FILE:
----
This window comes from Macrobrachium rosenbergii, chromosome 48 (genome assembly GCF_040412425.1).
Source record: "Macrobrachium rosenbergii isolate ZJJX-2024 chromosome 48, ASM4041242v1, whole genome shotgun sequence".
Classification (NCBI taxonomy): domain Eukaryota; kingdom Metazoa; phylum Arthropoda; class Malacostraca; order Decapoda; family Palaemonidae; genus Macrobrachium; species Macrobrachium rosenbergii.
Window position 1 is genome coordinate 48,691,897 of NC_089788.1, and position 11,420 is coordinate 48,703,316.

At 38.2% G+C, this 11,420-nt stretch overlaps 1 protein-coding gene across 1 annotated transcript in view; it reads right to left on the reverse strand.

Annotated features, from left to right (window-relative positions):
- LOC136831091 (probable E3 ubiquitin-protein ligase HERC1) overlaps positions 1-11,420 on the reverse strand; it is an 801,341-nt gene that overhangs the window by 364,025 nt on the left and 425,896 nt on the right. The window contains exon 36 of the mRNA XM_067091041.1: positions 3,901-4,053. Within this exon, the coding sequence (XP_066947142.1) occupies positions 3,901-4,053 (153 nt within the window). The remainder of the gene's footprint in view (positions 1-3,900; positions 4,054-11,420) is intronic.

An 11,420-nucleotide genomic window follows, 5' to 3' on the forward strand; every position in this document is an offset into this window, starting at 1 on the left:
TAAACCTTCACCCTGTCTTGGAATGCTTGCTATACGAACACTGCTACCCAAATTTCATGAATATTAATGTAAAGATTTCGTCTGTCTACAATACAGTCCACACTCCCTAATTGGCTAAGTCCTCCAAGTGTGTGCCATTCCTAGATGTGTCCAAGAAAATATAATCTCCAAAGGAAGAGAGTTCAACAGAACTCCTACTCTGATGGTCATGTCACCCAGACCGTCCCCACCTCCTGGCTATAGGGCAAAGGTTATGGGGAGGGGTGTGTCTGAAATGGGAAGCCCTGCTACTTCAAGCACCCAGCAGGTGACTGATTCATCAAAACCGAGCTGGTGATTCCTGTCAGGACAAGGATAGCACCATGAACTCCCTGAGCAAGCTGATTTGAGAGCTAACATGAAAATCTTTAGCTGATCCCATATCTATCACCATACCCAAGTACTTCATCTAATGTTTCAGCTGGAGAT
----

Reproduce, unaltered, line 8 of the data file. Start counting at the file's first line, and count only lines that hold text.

An 11,420-nucleotide genomic window follows, 5' to 3' on the forward strand; every position in this document is an offset into this window, starting at 1 on the left: